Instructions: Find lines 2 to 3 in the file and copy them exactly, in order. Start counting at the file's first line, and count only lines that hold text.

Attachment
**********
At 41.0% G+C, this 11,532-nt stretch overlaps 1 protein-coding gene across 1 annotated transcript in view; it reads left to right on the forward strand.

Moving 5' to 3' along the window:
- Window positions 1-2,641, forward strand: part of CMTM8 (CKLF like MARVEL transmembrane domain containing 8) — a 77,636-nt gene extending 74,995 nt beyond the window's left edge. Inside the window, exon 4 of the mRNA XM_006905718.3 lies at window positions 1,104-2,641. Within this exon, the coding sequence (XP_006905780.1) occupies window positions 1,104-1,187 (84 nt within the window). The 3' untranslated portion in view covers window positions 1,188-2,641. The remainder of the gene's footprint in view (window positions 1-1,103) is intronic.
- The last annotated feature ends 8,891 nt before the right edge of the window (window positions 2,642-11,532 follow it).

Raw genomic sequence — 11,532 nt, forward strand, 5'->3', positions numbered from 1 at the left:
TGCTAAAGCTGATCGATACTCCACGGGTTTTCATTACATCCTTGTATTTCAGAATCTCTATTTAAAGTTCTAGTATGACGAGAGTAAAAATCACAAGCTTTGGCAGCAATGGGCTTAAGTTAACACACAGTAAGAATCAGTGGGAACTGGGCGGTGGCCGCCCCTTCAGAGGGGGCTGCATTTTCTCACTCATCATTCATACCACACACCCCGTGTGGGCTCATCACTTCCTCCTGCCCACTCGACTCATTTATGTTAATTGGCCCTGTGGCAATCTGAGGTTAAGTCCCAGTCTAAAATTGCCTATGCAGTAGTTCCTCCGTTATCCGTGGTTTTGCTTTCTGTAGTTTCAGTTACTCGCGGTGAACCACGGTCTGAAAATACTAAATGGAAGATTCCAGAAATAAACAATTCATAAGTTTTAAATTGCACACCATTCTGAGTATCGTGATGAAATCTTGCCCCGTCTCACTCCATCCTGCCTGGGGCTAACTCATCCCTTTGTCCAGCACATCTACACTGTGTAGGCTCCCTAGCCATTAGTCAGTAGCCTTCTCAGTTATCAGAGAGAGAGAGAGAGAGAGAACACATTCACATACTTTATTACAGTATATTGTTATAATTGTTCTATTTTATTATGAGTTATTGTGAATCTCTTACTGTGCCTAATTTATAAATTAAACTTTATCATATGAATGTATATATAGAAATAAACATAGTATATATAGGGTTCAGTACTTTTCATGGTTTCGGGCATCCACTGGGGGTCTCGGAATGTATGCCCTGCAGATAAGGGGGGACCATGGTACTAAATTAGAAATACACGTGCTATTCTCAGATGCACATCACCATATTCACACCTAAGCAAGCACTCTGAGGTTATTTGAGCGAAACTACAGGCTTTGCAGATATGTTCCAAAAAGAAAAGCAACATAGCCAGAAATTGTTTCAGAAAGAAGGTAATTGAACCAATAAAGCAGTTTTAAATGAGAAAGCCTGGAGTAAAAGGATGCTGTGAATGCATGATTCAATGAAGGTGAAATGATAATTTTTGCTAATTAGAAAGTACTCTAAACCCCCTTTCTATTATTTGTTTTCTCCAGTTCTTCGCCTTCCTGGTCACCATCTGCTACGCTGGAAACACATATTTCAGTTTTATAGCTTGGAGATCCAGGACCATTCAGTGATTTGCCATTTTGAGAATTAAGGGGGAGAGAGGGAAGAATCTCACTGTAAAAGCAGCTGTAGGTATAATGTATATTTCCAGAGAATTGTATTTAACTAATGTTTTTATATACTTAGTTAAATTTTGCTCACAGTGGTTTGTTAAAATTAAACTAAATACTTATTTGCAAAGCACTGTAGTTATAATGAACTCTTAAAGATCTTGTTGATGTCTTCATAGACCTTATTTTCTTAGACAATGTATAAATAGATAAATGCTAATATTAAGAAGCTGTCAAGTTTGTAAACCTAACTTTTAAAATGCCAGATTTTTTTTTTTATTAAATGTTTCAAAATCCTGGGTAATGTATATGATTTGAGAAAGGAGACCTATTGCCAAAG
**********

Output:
Moving 5' to 3' along the window:
- Window positions 1-2,641, forward strand: part of CMTM8 (CKLF like MARVEL transmembrane domain containing 8) — a 77,636-nt gene extending 74,995 nt beyond the window's left edge. Inside the window, exon 4 of the mRNA XM_006905718.3 lies at window positions 1,104-2,641. Within this exon, the coding sequence (XP_006905780.1) occupies window positions 1,104-1,187 (84 nt within the window). The 3' untranslated portion in view covers window positions 1,188-2,641. The remainder of the gene's footprint in view (window positions 1-1,103) is intronic.